#3 Be honest.

Ask yourself these questions before you proceed:

  • Now that you’ve chosen some demographics, will the characters act basically the same as originally planned? If the answer is yes, this is blindness, and you need to read more.
  • Do you have beta readers in mind that share some demographics with your characters? If not, make some new friends or save up to hire cultural sensitivity readers when the book is completed.
  • Can the reading you’ve done sufficiently replace first-hand experience? In other words, is this your story to tell? Sometimes our supporting characters and their plots can overshadow the main plot of a work-in-progress. If you’re getting the sense that the story would be better told by one of the supporting cast members, then it may not be your story to tell.

#4 Write woke.

Writing a diverse cast takes a fine hand, because many stereotypes have some grounding in reality. If they’re abandoned completely, readers criticize the writing as inauthentic. If they’re upheld, readers criticize the writing as stereotyping and therefore inauthentic. In short, damned if you do, damned if you don’t.

That’s why I advocate having multiple people from the same demographic. For example, in my manuscript, there is a family characters who are Mexican or Mexican-American, depending on the generation. I’ve put in bold where each character departs from stereotype.

  • A wise, matriarchal abuela who runs a taqueria, but is also a passionate entrepreneur who doesn’t put up with any crap.
  • A mama who looks out for her children and has power in her tears.
  • A male love interest who is sensitive, overweight, and works in the trucking industry.
  • A widely respected female professor who excels in potion work and is confident.

Most of theses characters are a mix, and that’s the goal. If a reader tries to build an argument that I haven’t done my homework or that I’m being disrespectful, they’ll have to deal with the entire demographic in my book. Of course, all of these characters are also essential to the story. They weren’t created just to fulfill some quota. The rule that all characters must serve the story and/or the main character’s journey still stands.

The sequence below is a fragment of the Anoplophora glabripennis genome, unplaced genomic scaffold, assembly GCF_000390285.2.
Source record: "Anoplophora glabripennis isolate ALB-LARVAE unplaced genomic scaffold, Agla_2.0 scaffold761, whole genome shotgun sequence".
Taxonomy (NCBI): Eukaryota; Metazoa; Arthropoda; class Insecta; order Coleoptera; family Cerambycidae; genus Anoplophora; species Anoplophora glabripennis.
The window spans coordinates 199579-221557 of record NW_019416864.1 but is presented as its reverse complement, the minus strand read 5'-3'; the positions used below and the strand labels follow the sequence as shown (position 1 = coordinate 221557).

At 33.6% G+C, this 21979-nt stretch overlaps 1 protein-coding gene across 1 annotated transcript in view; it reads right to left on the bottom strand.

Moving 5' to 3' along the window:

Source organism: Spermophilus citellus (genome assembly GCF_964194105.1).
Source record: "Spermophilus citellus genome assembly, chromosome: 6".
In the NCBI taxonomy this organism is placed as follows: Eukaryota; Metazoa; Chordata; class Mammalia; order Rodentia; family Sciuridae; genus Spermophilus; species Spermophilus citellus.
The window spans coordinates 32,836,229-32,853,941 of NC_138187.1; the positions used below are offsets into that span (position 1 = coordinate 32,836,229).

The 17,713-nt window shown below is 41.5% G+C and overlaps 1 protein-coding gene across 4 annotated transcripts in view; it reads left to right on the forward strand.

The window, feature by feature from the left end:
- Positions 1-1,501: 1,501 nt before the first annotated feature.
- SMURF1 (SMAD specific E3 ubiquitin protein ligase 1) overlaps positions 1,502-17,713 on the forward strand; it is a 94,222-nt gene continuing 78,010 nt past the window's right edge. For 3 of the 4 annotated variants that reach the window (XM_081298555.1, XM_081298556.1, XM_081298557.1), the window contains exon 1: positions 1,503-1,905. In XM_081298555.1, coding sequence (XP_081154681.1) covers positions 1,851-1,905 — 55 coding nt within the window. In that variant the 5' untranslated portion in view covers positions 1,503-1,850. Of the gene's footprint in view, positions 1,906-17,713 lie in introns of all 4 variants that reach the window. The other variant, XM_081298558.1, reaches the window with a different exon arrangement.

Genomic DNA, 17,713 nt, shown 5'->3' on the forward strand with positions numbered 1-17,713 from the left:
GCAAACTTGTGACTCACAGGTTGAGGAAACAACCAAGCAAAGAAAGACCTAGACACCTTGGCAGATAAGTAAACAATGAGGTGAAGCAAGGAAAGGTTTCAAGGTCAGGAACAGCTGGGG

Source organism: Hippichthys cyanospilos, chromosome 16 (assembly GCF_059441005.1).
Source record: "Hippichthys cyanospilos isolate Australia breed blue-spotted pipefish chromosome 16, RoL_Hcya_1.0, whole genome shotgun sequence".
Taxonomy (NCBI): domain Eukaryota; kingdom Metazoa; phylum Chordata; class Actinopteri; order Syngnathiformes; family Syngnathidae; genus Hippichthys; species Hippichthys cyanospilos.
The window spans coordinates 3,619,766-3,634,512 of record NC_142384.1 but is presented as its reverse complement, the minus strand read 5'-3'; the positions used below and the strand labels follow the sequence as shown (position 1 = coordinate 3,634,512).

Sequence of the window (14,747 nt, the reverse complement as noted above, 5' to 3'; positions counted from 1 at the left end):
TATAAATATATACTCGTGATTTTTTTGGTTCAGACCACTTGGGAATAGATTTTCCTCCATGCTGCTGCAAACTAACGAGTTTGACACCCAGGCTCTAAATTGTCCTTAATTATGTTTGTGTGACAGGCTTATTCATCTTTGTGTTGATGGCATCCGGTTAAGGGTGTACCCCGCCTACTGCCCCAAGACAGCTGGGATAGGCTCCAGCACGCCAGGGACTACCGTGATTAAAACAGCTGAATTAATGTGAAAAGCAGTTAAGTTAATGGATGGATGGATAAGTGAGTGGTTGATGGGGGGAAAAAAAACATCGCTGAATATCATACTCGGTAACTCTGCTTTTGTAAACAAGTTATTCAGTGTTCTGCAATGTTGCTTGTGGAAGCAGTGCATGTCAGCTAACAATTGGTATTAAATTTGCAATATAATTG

That’s the difference between authenticity and stereotyping–authenticity celebrates positives; stereotyping remembers negatives. Blending well known positives with additional details that counter or challenge makes for well-rounded characters. This is something that should be done for all characters. While not airing negatives may feel inauthentic, I would argue that those are well known to the point of cliche. I’ll talk about this more in next week’s post on diverse settings.

When describing your characters, Writing with Color is the go-to resource for describing people of color in ways that do not reduce them to fetishes or inanimate objects. They’ve also expanded their offerings to discuss gender, sexuality, socioeconomic status, religion, neurodiversity, and ability as well.

As you write and revise, don’t forget to write woke. You’ve populated your novel with diverse characters, and that means that privilege will come up. Watch how your characters with privilege treat other characters in the book. You need to know when, where, and why they are and aren’t oblivious to their own privilege, because your diverse characters certainly will.

I’d love to hear to hear your thoughts! Contact me or find me on Twitter.